Caitlyn Wherry

New Haven chef Bun Lai addressed the correlation between sustainability and dietary choices before an audience of 90 at a Sunday talk.

Lai, the founder and head chef at Miya’s Sushi — an Elm City restaurant that exclusively serves ethically sourced Asian food — highlighted the connection between social justice and sustainability that comes with maintaining a plant-based diet. The talk was part of the Yale Humanist Community’s Humanist Haven gathering, a biweekly meeting where members of the Yale and Greater New Haven communities convene to discuss existential questions affecting society.

“From the time we start suckling to our last bite, our strongest connection to the outside world is how we eat,” Lai said.

Lai began his talk by outlining the relationship between an individual and his or her diet. Each body operates as its own ecosystem, he said, citing the correlation between individuals’ gut flora — bacteria in the intestine that breaks down food — and their consumption of red meat, which he said has a deleterious effect on health. Lai noted that red meat alters gut flora composition in a manner that increases individuals’ risk of contracting cancer or becoming obese, citing the World Health Organization’s October 2015 classification of red meat and processed meats as class one carcinogens.

“You can’t really separate our relationship with the environment from human justice,” Lai said.

Lai also emphasized the importance of other sustainable eating practices, such as consuming invasive species and supporting smaller industries over mass food-producing conglomerates.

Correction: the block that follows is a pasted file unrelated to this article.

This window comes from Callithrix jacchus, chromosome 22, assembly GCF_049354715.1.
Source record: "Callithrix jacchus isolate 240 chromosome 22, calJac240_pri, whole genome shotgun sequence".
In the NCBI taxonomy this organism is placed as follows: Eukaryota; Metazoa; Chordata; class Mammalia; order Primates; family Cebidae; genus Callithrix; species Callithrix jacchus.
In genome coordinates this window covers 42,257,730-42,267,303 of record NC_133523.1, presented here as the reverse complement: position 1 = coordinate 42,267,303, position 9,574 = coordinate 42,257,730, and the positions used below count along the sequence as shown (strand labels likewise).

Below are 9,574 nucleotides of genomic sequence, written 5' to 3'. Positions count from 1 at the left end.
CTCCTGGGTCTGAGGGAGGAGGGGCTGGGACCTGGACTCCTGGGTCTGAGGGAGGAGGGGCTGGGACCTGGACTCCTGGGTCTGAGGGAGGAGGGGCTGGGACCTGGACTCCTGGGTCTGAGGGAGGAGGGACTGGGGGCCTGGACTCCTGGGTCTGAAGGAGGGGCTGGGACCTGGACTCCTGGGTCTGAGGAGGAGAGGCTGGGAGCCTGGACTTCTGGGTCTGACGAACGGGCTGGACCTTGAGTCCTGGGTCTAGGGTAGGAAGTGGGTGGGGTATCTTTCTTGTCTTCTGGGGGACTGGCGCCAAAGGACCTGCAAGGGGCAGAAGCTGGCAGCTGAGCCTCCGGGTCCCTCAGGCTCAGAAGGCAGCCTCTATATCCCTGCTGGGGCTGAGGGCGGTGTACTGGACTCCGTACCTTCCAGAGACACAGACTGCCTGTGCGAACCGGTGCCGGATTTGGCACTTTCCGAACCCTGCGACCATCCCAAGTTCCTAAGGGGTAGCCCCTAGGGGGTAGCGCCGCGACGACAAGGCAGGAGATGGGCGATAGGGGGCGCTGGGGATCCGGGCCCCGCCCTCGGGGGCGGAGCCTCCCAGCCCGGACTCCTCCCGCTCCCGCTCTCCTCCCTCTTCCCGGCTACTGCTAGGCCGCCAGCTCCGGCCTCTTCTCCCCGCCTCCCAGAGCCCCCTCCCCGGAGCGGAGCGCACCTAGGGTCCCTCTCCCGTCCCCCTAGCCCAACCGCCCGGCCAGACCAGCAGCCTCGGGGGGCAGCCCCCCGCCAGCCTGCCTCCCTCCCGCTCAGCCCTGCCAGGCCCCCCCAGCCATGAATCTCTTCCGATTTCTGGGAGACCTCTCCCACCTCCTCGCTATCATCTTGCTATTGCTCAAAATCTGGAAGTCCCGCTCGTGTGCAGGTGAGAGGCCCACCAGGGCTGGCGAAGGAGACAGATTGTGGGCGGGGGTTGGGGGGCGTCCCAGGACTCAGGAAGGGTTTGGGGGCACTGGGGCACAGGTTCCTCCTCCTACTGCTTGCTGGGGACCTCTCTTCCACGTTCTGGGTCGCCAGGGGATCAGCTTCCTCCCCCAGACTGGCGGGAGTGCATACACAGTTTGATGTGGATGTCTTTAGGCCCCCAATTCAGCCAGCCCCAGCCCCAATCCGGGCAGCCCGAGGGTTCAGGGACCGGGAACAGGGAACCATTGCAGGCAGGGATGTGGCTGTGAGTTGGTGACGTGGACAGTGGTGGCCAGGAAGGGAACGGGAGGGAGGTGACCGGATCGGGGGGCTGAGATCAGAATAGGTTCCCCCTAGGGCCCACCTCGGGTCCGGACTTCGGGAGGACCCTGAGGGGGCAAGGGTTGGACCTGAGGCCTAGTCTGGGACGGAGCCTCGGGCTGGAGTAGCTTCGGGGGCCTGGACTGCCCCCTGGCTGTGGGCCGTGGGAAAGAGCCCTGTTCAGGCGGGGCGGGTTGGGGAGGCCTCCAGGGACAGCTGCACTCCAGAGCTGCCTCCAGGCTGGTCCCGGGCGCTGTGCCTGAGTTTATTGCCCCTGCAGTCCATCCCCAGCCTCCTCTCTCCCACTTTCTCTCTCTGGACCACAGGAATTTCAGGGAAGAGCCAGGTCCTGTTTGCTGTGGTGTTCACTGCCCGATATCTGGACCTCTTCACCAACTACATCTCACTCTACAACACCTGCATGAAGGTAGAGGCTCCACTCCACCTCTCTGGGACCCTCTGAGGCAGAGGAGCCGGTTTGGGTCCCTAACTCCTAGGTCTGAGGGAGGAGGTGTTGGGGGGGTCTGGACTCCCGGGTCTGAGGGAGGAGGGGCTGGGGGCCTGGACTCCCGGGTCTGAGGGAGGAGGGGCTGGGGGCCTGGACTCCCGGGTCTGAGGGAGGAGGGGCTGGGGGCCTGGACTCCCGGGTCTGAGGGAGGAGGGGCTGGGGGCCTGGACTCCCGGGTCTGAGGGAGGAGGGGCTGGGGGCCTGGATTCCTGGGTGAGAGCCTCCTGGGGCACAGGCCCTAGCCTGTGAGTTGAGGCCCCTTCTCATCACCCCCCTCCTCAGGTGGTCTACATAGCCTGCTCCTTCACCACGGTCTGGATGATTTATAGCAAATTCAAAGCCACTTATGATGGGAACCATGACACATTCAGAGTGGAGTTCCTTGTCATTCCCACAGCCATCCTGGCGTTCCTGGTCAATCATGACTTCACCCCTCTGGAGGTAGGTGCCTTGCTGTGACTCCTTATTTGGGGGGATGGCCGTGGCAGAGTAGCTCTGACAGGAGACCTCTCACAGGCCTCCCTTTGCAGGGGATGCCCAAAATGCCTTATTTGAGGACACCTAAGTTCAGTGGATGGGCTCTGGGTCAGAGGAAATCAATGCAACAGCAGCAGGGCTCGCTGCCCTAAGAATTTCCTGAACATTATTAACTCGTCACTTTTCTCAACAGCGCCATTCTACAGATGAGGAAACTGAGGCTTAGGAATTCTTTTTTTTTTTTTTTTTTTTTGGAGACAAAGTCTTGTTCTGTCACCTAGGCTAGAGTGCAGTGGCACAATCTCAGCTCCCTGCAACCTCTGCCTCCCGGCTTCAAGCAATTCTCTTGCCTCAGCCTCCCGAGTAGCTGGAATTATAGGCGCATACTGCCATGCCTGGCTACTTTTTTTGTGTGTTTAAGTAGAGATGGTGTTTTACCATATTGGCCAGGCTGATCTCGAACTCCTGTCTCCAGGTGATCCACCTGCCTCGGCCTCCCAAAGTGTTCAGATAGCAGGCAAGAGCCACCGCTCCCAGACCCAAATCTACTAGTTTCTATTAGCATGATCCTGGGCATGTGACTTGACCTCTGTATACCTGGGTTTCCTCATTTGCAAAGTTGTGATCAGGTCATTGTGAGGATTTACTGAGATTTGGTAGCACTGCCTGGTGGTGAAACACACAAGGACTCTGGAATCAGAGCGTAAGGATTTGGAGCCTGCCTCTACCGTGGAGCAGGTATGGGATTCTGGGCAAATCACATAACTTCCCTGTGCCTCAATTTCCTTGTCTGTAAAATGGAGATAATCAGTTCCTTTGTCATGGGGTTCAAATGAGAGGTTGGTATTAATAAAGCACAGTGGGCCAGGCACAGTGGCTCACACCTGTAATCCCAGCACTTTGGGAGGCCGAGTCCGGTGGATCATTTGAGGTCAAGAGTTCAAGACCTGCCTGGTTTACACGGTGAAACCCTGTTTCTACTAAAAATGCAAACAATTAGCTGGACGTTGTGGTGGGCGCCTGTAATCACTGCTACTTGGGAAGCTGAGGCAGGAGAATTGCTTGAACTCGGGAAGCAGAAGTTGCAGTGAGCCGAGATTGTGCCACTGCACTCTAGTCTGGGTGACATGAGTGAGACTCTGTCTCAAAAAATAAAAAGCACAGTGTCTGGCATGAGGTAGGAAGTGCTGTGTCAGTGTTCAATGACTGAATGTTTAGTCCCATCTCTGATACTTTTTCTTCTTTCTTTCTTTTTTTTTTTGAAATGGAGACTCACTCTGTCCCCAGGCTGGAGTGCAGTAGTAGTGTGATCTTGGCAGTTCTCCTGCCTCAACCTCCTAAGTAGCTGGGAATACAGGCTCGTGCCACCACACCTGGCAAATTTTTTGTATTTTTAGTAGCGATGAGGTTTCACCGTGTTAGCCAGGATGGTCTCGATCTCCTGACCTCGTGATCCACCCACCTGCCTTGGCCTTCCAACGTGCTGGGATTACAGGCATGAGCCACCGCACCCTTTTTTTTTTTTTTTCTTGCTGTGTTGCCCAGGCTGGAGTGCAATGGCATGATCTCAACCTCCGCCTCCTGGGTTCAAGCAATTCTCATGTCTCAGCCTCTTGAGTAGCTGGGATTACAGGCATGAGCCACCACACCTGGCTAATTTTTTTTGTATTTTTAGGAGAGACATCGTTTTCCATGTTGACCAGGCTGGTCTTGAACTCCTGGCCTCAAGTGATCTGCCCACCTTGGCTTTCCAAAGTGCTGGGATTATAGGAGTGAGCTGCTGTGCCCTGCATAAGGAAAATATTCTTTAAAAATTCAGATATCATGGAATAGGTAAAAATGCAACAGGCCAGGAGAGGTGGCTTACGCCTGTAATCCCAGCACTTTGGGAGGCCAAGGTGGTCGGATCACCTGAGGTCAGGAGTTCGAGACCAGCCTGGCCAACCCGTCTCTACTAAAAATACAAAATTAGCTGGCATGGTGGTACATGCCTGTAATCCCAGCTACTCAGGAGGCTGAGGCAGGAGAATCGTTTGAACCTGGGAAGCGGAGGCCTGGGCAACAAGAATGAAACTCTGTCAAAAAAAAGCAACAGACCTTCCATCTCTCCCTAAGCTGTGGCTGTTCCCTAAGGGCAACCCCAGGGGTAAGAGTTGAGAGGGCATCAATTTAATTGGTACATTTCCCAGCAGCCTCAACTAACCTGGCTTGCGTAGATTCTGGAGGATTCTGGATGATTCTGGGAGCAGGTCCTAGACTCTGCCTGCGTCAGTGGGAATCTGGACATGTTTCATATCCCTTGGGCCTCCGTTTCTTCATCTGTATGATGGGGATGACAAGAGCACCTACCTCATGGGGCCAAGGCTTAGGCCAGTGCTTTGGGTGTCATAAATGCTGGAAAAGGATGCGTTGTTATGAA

Miya’s Sushi offers a variety of invasive species — types of plants or animals that are alien to a particular ecosystem and could harm it if introduced — such as Asian shore crabs in its sushi, Lai said. Miya’s website explains that offering invasive seafood is akin to providing a free weeding service because it curbs the dominance of such species in the ecosystem. On any given day, there are roughly half-a-dozen invasive species on Miya’s menu, Lai said.

The sushi house also does not source fish from factory farms. Lai explained that farmed salmon often comes from one of two sources: Norwegian conglomerates or Chilean farms, which negatively impact the Chilean economy and the environment. Heavy salmon farming causes dead zones — regions of oxygen-deprived water that cannot support life — to form. When dead zones form in parts of Chile that depend on salmon farming, the economy suffers.

Greg Grinberg, the founder of Actual Food — a New Haven-based supermarket model that provides healthy, fresh food to low income neighborhoods — said sustainable, plant-based eating initiatives cater to the long- and short-term interests of individuals and communities as whole. He noted that these sustainable diets are both tasty and benefit the long-term health of the environment.

Grinberg said sustainable restaurateurs and entrepreneurs, including himself and Lai, want to restructure the food system until “the path of least resistance is sustainability.”

“[Miya’s] makes healthy, sustainable, delicious food. And, not only that — they make it cool,” Grinberg said.

Lai said restaurants are currently “wasteful” and “highly pollutive” by nature. He said the future of the food industry will be determined by the government’s implementation of policies restricting the use of scarce resources — such as energy and food.

He said a focus on sustainability will become necessary as the American food system continues to use large quantities of these resources.

Yale Humanist Community Executive Director Chris Stedman lauded Miya’s as “one of the most unique restaurants in the world.” He said he believes Lai’s approach to sustainability fits into the humanist community’s focus on and sense of personal responsibility to the world around them.

The Yale Humanist Community is hosting “Every Single Word: Racial Erasure in Pop Media” with Dylan Marron on Feb. 24 at 7:30 p.m. in Davies Auditorium.